States called National Guard for cyber help at least 41 times since 2018

Staff Sgt. Micah McDonald, a air surveillance technician with the 176th Air Defense Squadron, Alaska Air National Guard, evaluates radar data during exercise Fencing Rice on JBER, June 14, 2016. (U.S. Air National Guard / Staff Sgt. Edward Eagerton)

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Governors across the country have called up their states’ National Guard units to provide cybersecurity support in response ransomware attacks, elections and other events at least 41 times since 2018, according to research this week from the think tank Third Way.

A map created by the centrist policy outfit shows that since February 2018 — when the Colorado National Guard was deployed to aid the response to a ransomware incident affecting the state’s transportation agency — units in 26 other states have been activated dozens of times.

The Colorado National Guard joined the state’s ransomware recovery after then-Gov. John Hickenlooper became the first governor to sign an emergency declaration because of a cyberattack. Since then, Hickenlooper’s model has been followed several more times by Lousiana’s John Bel Edwards, who signed emergency orders after attacks in July and November of 2019, and Texas Gov. Greg Abbott, who declared an emergency after an August 2019 incident that crippled nearly two dozen local governments.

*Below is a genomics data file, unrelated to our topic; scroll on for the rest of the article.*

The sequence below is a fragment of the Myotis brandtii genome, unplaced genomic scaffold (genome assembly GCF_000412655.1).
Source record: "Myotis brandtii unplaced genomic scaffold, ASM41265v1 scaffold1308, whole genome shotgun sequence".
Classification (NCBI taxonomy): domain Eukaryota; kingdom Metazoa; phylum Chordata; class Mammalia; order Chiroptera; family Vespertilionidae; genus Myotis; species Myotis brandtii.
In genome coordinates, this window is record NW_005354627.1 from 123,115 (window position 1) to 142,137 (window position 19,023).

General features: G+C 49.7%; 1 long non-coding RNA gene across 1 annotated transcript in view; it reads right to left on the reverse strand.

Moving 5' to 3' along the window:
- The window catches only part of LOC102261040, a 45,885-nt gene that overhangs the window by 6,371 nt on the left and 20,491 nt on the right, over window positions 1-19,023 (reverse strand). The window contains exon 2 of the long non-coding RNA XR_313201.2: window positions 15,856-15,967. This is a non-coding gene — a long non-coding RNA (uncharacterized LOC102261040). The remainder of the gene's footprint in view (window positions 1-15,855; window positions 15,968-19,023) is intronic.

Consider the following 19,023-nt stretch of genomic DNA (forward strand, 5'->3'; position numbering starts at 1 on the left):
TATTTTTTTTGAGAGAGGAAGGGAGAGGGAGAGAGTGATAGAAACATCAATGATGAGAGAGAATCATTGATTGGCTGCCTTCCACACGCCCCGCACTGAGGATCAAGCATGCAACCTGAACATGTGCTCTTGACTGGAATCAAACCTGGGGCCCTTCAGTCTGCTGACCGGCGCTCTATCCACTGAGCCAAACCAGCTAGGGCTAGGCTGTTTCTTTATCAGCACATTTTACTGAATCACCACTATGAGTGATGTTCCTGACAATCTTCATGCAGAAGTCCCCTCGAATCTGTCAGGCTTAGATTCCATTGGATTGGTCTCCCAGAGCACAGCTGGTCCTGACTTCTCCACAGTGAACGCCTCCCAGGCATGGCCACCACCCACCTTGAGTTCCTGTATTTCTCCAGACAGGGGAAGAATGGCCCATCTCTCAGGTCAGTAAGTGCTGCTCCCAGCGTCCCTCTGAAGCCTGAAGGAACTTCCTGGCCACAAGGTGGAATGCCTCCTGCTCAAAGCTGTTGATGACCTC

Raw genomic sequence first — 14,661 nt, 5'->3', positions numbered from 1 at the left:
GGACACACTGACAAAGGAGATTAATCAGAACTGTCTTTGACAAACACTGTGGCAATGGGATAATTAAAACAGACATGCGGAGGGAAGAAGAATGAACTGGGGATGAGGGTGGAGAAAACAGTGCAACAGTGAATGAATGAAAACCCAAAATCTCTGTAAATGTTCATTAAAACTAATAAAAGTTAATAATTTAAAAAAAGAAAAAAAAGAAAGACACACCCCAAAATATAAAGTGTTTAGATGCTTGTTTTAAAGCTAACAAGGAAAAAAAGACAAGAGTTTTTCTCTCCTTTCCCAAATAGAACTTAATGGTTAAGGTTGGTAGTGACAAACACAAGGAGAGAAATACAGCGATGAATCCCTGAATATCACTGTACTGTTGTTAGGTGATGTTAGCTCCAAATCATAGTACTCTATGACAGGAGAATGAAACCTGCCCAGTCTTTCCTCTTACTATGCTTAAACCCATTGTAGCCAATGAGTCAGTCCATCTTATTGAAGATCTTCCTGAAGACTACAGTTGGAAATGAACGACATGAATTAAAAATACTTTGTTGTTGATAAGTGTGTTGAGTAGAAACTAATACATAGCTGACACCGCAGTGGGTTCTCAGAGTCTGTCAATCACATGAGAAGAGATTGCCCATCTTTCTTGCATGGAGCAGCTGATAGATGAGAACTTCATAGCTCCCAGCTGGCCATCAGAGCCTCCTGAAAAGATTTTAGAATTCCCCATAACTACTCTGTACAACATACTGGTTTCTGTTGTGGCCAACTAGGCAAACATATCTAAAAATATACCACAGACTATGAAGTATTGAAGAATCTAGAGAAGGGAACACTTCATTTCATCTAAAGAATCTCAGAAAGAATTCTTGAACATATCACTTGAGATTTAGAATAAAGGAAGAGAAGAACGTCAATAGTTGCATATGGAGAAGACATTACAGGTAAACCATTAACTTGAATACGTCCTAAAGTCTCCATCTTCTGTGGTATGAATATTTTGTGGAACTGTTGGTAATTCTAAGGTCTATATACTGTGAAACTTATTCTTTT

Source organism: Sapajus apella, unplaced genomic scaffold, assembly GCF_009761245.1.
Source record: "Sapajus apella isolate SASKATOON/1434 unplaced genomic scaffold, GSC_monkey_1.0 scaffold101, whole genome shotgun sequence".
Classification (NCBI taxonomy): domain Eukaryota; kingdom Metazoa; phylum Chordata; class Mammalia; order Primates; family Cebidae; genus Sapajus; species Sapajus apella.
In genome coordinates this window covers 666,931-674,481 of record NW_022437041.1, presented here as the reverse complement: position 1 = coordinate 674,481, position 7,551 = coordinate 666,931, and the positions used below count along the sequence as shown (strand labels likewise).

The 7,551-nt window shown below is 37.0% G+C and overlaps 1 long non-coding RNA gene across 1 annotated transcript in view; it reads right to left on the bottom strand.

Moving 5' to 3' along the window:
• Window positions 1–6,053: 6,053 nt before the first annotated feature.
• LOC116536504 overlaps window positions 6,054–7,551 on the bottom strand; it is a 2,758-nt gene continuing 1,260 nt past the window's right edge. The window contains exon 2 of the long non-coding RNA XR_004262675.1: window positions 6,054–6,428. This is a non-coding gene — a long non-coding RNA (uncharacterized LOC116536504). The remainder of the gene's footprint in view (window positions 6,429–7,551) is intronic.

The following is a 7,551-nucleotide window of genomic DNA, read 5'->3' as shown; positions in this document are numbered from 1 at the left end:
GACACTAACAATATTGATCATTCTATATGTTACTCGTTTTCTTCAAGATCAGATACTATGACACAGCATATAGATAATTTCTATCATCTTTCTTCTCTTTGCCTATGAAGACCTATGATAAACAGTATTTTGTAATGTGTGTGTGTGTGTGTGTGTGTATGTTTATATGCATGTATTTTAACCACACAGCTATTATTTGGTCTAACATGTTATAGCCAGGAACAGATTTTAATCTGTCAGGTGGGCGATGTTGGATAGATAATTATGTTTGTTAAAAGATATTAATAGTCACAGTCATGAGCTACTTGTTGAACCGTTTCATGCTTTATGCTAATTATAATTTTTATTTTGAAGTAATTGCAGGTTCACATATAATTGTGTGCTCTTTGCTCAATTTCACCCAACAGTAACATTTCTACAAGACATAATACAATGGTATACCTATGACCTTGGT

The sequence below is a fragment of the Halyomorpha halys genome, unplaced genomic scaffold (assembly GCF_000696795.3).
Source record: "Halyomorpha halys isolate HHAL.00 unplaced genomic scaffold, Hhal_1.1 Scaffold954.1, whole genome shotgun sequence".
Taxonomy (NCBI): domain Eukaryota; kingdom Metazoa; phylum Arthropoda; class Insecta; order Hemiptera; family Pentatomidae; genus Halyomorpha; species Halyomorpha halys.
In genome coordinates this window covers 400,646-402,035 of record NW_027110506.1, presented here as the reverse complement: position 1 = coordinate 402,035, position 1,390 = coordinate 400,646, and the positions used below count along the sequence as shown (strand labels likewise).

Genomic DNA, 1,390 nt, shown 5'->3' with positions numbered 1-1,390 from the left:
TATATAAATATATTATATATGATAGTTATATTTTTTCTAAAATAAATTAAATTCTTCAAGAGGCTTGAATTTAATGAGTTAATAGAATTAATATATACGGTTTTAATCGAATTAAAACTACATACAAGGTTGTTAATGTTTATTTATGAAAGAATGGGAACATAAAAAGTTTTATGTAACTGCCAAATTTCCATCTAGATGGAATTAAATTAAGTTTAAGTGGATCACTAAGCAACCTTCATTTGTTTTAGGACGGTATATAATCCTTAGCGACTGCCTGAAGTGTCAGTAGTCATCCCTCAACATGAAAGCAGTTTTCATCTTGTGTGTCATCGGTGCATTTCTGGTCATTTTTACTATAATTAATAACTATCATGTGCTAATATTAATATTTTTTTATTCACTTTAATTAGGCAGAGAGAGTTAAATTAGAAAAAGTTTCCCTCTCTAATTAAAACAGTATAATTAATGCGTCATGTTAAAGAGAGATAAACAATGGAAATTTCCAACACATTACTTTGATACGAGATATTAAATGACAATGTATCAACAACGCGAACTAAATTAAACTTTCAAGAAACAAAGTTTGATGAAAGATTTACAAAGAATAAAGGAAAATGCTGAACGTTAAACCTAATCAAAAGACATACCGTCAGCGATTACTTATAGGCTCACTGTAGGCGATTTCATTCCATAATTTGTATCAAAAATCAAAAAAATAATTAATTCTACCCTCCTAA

Cybersecurity has become an increasingly large component of the National Guard’s duties. According to the Defense Department, there are 59 dedicated cyber units spread across 40 states’ Army and Air National Guard organizations.

North Carolina has seen the most activations, with eight, seven of which were ransomware responses. During a virtual conference last December, Maria Thompson, then the state’s top cybersecurity official, said her office had been making increased use of military cyber units to work alongside civilians.

In total, Third Way counted 23 ransomware-related deployments, and 17 that provided election-security assistance during the 2020 cycle, though some states, notably Washington, had been bringing in National Guard units to help defend elections since at least 2016. (One additional deployment was categorized as “other.”)

The National Guard’s cybersecurity duties are likely to expand further in the coming years. The defense spending package Congress passed included measures that ordered the Defense and Homeland Security departments to update the National Cyber Incident Response Plan to incorporate the National Guard’s roles. It also authorized a pilot program that would allow a guard unit from one state to assist across state lines.

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cybersecurity, National Guard
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